Synopses & Reviews
A new novel from one of the world's great writers-an extraordinary work set in Mogadiscio, Somalia-that both breaks new ground and brings him back to his literary roots.
A strong, self-reliant woman who was born in Somalia but brought up in North America, Cambara returns to Mogadiscio to escape a failed marriage and an overweening mother. Her journey back to her native home is a desperate attempt to find herself on her own terms-however ironically, in a country where women are expected to wear veils. And she has given herself a mission to reclaim her family's home from the warlord who has taken it as his own.
Cambara finds emotional refuge and practical support with a group of Somali women activists working to broker peace in a country that has been savagely riven by its drug-addled, power-hungry men. Farah's novels have been famous for their unique African feminism since his debut, From a Crooked Rib (just reissued by Penguin); Knots represents his most powerful return to that legacy.
Knots also presents a penetrating portrayal of Somalia's capital city-a city that's changed from the city Westerners saw on CNN and in 'Black Hawk Down,' transformed into a state of violent anarchy and psychological disrepair that has never been more important to understand. An especially intimate portrait of Mogadiscio, it's informed by Farah's own recent efforts to reclaim his family's property there, as well as his experiences trying to negotiate peace among the city's warlords.
Now more than ever, Farah's deeply wise and worldly inside look at the Muslim world is valuable and necessary.
"Somalia-born Farah's ninth novel (after Links, first in a trilogy of which this is the second book) tells the spellbinding story of Cambara, a Somalian migr to Canada. Cambara is mourning her only son's drowning death in the Toronto pool of her abusive lawyer husband's mistress. In the aftermath, Cambara resolves to leave her husband, journey to Somalia and wrest control of her parents' property from warlord squatters. Her journey is mesmerizing.Cambara's first stop in Mogadiscio (aka Mogadishu, where the novel opens) is the filthy home of her foul-smelling cousin Zaak, a narcotic-chewing churl to whom she was briefly married. Zaak brings her up-to-date on the devastation to Somali society wrought by civil war and warlord rule: murderous AK-47 wielding youths; collapsed, empty theaters whose props have been burned for firewood (Cambara has worked as an actress and a makeup artist); constant mortal danger, despair and boredom. Cambara soon decamps for the relative luxury of an upscale hotel managed by Kiin, an unflappable woman who links Cambara to the Woman for Peace network, an organization of strong-willed activists that facilitates her daring production of a 'play for peace.' Kiin's web of connections also includes battle-hardened bodyguard Dajaal, who mobilizes others to drive the warlord's troops out of Cambara's family residence, which she then reoccupies to rehearse her play. Farah's depiction of the riotous urban madness that is Mogadiscio, where youth militias roam the ravaged streets of a once-cosmopolitan city, is both relentless and remorseful. But there is hope, too, in how Farah writes about the everyday heroics of people attempting to lead normal lives in the midst of savagely abnormal times. Farah describes these events in a lilting, poetic prose that is hypnotic in its ability to trace both the contradictions and hesitations of his protagonist and the complexities of Somali life. Despite its heavy subject, joy suffuses the novel. There have been Nobel rumblings about Farah for some time: certainly his ability to create a heroine whose power and depth of personality almost overwhelms the book written to contain her recalls the Australian laureate Patrick White. Few readers who let Cambara into their lives will easily forget her." Publishers Weekly (Starred Review) (Copyright Reed Business Information, Inc.)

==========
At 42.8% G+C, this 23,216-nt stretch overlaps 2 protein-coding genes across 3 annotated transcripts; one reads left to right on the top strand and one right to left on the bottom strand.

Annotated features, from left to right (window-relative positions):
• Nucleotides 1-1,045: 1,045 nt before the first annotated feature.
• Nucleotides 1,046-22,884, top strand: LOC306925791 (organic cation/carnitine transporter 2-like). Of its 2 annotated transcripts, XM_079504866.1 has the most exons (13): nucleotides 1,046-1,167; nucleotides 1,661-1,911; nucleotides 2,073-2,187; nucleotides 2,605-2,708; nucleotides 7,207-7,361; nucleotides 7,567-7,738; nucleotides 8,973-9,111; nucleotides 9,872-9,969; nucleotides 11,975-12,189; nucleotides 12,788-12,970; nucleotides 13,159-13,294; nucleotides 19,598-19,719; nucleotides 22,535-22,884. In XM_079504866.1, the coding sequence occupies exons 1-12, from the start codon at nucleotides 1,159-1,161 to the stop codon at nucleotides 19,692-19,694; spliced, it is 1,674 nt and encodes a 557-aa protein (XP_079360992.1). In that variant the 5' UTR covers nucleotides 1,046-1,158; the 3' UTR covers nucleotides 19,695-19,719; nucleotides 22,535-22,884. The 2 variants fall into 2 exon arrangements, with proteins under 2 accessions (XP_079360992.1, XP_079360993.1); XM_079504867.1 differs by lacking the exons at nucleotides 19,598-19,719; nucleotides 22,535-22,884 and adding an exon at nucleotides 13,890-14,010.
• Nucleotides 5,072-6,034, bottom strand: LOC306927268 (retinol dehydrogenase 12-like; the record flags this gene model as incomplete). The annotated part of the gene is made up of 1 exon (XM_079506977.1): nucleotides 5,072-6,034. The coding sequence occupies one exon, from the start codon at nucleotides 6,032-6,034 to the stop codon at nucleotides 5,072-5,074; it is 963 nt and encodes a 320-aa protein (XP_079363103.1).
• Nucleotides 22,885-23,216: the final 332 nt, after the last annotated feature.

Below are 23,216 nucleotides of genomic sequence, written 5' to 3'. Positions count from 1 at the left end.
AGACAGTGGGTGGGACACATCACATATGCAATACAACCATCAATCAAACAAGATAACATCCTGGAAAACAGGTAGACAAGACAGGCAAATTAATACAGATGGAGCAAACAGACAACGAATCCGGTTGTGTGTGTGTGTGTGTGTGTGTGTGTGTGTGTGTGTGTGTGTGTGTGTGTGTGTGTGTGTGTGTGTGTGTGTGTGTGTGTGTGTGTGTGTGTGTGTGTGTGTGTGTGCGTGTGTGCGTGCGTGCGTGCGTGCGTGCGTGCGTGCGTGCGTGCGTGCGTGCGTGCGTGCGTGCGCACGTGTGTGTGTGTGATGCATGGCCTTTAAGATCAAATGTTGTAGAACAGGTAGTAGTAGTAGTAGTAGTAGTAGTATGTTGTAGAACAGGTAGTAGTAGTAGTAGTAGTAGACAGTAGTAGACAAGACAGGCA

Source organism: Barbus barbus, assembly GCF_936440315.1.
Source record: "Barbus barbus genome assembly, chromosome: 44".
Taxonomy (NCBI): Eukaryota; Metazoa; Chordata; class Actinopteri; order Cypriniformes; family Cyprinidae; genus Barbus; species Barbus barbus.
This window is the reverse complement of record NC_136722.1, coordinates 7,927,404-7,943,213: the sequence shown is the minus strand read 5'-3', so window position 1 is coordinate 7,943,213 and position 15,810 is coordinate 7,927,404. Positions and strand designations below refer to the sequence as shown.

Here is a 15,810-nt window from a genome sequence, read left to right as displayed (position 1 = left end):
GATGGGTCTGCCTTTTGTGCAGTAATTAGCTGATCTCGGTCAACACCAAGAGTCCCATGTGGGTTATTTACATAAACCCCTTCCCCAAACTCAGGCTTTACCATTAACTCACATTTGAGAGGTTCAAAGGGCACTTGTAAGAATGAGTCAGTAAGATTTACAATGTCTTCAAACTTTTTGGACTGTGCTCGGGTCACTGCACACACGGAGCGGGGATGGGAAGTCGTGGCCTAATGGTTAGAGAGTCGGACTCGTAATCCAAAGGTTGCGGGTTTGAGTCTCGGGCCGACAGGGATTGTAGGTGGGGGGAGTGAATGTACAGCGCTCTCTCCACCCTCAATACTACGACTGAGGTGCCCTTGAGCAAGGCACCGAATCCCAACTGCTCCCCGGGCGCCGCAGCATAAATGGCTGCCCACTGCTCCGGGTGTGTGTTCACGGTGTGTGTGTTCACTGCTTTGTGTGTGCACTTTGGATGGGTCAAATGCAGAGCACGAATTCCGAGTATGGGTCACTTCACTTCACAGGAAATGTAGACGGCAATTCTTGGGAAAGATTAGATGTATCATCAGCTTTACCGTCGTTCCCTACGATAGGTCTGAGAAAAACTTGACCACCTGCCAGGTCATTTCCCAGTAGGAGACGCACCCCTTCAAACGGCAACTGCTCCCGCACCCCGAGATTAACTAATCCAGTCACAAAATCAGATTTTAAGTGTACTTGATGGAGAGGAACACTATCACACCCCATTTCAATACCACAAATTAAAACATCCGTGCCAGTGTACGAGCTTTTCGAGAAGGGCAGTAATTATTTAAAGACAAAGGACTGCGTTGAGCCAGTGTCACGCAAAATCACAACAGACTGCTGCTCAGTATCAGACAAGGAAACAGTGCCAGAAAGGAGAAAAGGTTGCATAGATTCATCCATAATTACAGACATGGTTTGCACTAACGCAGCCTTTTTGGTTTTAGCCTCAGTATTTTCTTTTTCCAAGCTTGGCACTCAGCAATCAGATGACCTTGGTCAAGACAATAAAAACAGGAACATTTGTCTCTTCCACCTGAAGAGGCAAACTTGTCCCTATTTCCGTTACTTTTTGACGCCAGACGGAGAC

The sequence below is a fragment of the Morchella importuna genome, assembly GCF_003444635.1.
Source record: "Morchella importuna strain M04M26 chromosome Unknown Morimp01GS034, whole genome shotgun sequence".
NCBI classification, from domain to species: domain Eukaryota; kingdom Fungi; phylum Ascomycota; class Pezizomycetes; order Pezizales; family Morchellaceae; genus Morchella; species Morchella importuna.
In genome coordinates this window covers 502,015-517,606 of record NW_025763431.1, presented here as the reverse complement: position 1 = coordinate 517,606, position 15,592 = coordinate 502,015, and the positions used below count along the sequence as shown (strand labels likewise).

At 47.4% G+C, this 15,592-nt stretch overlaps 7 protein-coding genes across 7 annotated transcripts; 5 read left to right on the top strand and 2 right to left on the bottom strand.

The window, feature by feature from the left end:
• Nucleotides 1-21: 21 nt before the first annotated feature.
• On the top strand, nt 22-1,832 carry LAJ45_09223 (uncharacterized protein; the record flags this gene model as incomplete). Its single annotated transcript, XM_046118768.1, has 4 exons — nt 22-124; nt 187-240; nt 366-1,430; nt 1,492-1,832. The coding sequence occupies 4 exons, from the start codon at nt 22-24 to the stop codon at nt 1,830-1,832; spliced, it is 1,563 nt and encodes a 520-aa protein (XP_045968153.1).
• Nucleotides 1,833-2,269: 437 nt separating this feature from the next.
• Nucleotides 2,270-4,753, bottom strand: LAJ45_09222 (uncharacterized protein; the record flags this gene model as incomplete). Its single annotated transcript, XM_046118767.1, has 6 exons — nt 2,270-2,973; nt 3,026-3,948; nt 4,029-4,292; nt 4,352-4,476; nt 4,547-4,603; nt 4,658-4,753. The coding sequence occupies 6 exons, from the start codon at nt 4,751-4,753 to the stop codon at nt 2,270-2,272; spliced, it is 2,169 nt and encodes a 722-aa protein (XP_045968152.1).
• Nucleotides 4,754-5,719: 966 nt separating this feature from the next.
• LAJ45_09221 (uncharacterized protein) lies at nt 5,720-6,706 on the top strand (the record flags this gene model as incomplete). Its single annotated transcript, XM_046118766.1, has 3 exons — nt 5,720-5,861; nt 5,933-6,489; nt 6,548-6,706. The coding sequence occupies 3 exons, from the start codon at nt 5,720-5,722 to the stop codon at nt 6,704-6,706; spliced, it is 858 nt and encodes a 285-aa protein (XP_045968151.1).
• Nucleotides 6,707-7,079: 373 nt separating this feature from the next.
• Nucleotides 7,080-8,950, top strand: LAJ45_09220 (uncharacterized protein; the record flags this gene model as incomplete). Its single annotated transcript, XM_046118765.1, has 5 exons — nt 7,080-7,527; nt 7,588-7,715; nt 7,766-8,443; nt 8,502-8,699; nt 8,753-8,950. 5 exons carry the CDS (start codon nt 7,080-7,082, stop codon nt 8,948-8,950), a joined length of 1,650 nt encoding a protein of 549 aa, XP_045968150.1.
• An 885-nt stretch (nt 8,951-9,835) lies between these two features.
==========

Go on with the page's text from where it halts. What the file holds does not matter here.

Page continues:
Set in Mogadiscio, Somalia, this novel breaks new ground and brings the author back to his literary roots. He presents the story of a woman raised in North America who returns to her homeland in a desperate attempt to find herself and reclaim her family's home from the warlord who has taken it.
From the internationally revered author of Links comes "a beautiful, hopeful novel about one woman's return to war-ravaged Mogadishu" (Time)
Called "one of the most sophisticated voices in modern fiction" (The New York Review of Books), Nuruddin Farah is widely recognized as a literary genius. He proves it yet again with Knots, the story of a woman who returns to her roots and discovers much more than herself. Born in Somalia but raised in North America, Cambara flees a failed marriage by traveling to Mogadishu. And there, amid the devastation and brutality, she finds that her most unlikely ambitions begin to seem possible. Conjuring the unforgettable extremes of a fractured Muslim culture and the wayward Somali state through the eyes of a strong, compelling heroine, Knots is another Farah masterwork.
About the Author
Nurudin Farah is the author of nine novels, including From a Crooked Rib, Links and his Blood in the Sun trilogy: Maps, Gifts, and Secrets. His novels have been translated into seventeen languages and have won numerous awards. Farah was named the 1998 laureate of the Neustadt International Prize for Literature, "widely regarded as the most prestigious international literary award after the Nobel" (The New York Times). Born in Baidoa, Somalia, he now lives in Cape Town, South Africa, with his wife and their children.